For full disclosure I am the Technical Information and Public Affairs Manager for GREENGUARD Environmental Institute.

As mentioned above the LEED Pilot Credit 21 is being proposed as the new EQc 4.0 for ID+C and BD+C. In November the USGBC began a public comment period on an updated version of the LEED Rating ( system and this credit is within it.

According to the USGBC, it is expected that this comment period will lead to substantial changes and improvements to the proposed draft credit revisions. As someone who works with LEED on an ongoing basis you want it to not only represent the best in sustainable building, but also be understandable and easily implemented.

Unfortunately there are some problems with the draft credit language for IEQ Credit 4.0 (and therefore the above Pilot Credit) and if not fixed they could have a negative effect on the indoor environment in these high-performance green buildings. These issues include:

• The proposed low-emissions credit fails to make product emissions requirements more stringent. They still only look at 35 individual chemicals and then only certain products do that many chemicals. Some product types look at the total chemicals emitting from a product and others don't. Yet there are 10,000 individual chemicals that can come off man-made products. Only 10 of the top 100 that are most commonly seen coming off of products are in the 35 individual limits. This is not protective enough for a sustainable building.

• At a time when pollutant source control is desperately needed to protect human health, the proposed credit introduces a layer of complexity that will likely discourage project teams from pursuing it. Instead of simply telling you what standard a product should follow it is asking you to do complex calculations. We have been told by numerous LEED professionals that due to this complexity they are likely to skip this point altogether.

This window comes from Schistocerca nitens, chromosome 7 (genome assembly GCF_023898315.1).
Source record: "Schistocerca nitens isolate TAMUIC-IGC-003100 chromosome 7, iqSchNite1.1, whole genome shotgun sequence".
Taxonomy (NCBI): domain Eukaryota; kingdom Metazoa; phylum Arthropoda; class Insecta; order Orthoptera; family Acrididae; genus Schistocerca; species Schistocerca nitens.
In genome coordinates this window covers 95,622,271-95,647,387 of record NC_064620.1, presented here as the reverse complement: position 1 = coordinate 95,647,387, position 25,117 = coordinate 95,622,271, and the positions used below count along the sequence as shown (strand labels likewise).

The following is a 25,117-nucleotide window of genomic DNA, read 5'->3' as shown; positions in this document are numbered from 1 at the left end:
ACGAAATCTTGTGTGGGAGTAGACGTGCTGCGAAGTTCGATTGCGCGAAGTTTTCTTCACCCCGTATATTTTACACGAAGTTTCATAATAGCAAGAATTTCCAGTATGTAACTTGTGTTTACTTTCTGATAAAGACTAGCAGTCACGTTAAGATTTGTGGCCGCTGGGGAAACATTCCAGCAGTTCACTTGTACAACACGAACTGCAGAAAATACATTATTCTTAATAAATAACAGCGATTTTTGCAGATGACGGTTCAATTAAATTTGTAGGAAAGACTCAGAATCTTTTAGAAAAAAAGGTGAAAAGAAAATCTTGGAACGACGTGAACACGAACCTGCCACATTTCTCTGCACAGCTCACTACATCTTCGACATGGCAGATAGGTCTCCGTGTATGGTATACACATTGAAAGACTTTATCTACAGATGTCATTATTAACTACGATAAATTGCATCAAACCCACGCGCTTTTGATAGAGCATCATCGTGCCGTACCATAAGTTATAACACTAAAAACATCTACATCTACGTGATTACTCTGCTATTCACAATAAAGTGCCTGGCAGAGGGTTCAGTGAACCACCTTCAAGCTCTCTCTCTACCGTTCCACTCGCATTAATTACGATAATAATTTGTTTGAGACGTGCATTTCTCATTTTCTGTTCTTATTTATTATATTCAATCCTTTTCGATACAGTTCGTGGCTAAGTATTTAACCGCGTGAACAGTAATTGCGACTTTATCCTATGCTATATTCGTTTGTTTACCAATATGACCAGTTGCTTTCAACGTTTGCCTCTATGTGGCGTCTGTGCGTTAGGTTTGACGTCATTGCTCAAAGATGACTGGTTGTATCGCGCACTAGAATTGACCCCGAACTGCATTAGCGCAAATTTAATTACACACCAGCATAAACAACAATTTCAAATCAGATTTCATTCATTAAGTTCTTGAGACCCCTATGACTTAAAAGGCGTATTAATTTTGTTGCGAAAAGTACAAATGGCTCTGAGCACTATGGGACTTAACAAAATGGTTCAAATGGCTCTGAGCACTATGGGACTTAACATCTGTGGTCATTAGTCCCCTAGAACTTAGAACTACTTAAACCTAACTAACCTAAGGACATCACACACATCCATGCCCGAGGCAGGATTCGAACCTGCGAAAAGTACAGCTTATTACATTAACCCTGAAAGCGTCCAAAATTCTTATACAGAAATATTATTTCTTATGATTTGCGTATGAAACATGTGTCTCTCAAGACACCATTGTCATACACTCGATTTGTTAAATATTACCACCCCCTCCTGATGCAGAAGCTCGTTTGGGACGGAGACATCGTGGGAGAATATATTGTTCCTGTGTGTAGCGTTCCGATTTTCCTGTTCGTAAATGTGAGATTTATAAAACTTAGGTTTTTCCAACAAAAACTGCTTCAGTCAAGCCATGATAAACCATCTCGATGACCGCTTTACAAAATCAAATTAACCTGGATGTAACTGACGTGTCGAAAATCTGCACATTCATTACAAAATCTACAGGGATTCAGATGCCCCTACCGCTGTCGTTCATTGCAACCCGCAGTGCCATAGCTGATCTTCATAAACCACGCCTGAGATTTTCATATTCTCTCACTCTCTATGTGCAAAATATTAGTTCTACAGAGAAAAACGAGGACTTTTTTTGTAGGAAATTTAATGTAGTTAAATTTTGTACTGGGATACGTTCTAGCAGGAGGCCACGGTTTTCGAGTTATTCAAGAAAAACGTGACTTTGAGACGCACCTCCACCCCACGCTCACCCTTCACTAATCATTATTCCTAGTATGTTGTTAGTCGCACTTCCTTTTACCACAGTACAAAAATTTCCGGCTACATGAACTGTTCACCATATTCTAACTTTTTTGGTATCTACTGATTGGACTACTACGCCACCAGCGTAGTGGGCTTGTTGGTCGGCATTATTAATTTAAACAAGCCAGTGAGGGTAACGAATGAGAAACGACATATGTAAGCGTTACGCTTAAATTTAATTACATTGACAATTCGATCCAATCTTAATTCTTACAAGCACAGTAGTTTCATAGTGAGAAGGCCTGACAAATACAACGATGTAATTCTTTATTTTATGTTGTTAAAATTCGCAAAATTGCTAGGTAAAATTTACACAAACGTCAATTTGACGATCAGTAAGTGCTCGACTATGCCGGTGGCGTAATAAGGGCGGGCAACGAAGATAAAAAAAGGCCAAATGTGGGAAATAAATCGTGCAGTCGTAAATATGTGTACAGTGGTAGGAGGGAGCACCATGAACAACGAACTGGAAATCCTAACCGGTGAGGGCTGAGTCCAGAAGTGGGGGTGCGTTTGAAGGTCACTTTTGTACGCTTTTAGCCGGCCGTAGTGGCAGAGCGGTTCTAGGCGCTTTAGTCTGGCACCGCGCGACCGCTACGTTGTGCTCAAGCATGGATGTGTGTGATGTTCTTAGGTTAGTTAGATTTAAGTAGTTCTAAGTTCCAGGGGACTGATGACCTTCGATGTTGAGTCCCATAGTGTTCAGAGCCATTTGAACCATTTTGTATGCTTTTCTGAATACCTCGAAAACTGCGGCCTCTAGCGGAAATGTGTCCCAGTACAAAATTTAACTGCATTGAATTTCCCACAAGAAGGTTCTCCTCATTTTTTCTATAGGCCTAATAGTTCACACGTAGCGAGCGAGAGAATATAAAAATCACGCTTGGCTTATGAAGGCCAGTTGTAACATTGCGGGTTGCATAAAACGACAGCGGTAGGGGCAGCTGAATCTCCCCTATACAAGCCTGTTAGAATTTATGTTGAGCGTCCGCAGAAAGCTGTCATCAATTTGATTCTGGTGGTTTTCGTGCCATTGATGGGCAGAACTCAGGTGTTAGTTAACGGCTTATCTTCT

• Differing product emissions requirements within the proposed credit mean that LEED Certified buildings in North America could have worse indoor air quality than those constructed outside of North America. There are different standards allowed for buildings outside North America - standards that look at hundreds of individual chemicals for many products, yet within North America the limit is only 35 individual chemicals.

• Poorly defined and inconsistent product emissions criteria and test methods within the proposed IEQc4 mean that some qualifying products could emit higher levels of chemicals than others, posing a significant exposure risk. Different products are held to different chemical emission criteria - this would be like having different chain of custody rules for wood used on the floor and wood used on the wall. All products in our indoor environment should have to meet the same chemical emission criteria.

• A lack of direction, appropriate reference methods, and verification requirements in IEQc4 will lead to confusion, misapplication, and abuse of the credit, which will have a detrimental effect on indoor air quality. Some of the current reference methods have 6 different pathways to show compliance. These different pathways will likely lead to completely different outcomes – leaving the system easy to manipulate, as manufacturers can simply pick the path that shows their product is low-emitting when in actuality it may not be.

All comments must be submitted to the USGBC by January 14th!

GREENGUARD Children & Schools Certification would still currently qualify any product certified to the new language, so our concern is not how it effects us, but how it effects sustainably certified buildings and their IAQ. Please help protect the health of LEED building occupants by submitting your comments today. For more information on the proposed language, sample comment language and instructions on how to submit comments to the USGBC, please visit

Thank you again for your commitment to good indoor air quality in green buildings .